Three numbered sections treat briefly the links between Baptism, Confirmation, and the Eucharist, how they relate, how they are arranged in the life of the believer, and other concerns for children, youth, adults, and people arriving from other religious traditions. Pope Benedict reminds us of The Eucharist, the fullness of Christian initiation and yet Roman Catholic practice isn’t always consistent in that regard.
17. If the Eucharist is truly the source and summit of the Church’s life and mission, it follows that the process of Christian initiation must constantly be directed to the reception of this sacrament. As the Synod Fathers said, we need to ask ourselves whether in our Christian communities the close link between Baptism, Confirmation and Eucharist is sufficiently recognized. (Cf. Propositio 13)
The first and last of these are claimed easily enough. Indeed, much of Christendom has some level of agreement about their importance and relationship. Confirmation is where we continue with much hand-wringing in the West. Some of Western Christianity doesn’t recognize it. And even Catholics neglect it, or at best, place it as a celebration or process involving a rite of passage. At worst, not even recognizing its importance for discipleship. Instead, it becomes a box to check for persons wishing to marry or enter seminary. The modern RCIA does its best, but when confronted with people between the ages of seven and eighteen, often crosses its fingers and parts from the linkage of Confirmation with Baptism and Eucharist.
It must never be forgotten that our reception of Baptism and Confirmation is ordered to the Eucharist. Accordingly, our pastoral practice should reflect a more unitary understanding of the process of Christian initiation.
Theoretically, the traditional order makes the most sense, but Pope Benedict acknowledges that pastoral practice might not be aligned. So it will take time.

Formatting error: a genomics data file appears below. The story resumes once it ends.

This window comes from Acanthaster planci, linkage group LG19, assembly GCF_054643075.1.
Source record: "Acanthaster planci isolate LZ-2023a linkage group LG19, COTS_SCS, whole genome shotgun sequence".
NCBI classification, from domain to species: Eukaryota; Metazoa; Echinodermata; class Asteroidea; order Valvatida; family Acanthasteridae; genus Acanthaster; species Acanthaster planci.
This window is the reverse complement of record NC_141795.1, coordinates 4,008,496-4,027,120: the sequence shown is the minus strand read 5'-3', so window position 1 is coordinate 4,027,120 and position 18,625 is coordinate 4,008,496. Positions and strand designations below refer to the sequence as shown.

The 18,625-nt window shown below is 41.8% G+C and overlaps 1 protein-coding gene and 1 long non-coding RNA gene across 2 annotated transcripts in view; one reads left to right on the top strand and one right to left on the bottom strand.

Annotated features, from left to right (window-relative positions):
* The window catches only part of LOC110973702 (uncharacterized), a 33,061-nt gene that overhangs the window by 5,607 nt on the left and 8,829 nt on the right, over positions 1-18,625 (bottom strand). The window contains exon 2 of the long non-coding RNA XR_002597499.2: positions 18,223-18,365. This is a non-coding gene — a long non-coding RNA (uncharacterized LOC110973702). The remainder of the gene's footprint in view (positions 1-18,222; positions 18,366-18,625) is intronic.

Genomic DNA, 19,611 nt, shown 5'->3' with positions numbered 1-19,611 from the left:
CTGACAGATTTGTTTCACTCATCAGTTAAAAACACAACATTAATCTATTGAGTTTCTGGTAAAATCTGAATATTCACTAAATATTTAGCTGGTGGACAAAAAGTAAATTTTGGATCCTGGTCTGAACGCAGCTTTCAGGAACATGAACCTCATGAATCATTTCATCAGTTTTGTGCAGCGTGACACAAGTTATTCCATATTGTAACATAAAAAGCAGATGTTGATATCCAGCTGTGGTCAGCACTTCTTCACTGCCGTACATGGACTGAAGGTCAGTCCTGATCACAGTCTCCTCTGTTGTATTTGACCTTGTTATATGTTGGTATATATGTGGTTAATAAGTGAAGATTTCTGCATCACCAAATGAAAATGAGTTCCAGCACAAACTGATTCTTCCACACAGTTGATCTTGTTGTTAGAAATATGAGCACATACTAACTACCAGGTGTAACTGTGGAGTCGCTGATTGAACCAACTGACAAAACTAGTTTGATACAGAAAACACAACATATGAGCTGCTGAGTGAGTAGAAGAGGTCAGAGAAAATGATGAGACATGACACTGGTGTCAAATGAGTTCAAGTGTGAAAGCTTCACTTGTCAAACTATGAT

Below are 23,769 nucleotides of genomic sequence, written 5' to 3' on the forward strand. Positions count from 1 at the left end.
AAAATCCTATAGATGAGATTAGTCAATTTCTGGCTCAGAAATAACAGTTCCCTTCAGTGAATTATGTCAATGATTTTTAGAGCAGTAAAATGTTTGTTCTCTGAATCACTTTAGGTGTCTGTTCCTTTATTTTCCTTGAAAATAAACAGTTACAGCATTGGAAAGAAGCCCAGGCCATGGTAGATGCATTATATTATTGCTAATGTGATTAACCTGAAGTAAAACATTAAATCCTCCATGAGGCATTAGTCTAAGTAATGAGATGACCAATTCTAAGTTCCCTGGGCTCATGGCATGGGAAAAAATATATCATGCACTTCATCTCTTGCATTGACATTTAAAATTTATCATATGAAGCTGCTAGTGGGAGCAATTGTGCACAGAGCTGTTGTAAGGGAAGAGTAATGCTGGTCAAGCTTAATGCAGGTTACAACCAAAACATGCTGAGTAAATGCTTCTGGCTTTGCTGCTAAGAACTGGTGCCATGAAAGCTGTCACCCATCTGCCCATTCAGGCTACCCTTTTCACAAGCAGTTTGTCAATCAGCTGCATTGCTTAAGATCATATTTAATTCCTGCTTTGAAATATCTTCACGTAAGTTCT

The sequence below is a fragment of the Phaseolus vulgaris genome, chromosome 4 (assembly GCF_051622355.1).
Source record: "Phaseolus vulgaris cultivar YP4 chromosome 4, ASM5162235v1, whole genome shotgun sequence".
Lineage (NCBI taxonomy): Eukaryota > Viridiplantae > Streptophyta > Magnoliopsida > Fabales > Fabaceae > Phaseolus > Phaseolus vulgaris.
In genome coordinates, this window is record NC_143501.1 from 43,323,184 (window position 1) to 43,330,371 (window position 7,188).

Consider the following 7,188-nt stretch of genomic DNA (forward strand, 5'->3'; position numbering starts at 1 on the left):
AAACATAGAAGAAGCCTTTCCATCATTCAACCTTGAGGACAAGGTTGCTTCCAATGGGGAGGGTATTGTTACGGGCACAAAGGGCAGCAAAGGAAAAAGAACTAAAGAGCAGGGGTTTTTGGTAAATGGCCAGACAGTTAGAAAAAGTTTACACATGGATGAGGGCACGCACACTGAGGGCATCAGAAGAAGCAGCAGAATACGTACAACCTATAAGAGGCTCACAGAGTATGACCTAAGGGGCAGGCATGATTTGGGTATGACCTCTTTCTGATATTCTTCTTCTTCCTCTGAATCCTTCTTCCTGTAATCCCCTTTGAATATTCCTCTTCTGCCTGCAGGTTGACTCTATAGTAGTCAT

No problem with Baptism as the gateway to the other six:
The sacrament of Baptism, by which we were conformed to Christ, (Cf. Lumen Gentium 7) incorporated in the Church and made children of God, is the portal to all the sacraments. It makes us part of the one Body of Christ (cf.1 Corinthians 12:13), a priestly people. Still, it is our participation in the Eucharistic sacrifice which perfects within us the gifts given to us at Baptism. The gifts of the Spirit are given for the building up of Christ’s Body (1 Corinthians 12) and for ever greater witness to the Gospel in the world. (Cf. ibid., 11; Ad Gentes, 9, 13) The Holy Eucharist, then, brings Christian initiation to completion and represents the center and goal of all sacramental life. (Cf. John Paul II, Dominicae Cenae 7; Presbyterorum Ordinis, 5)
And yet, Confirmation is often set adrift from the Eucharist. No connection there, not pastorally. I served in a diocese once that made it a practice to confirm at a Liturgy of the Word. Celebration of Mass wasn’t allowed.
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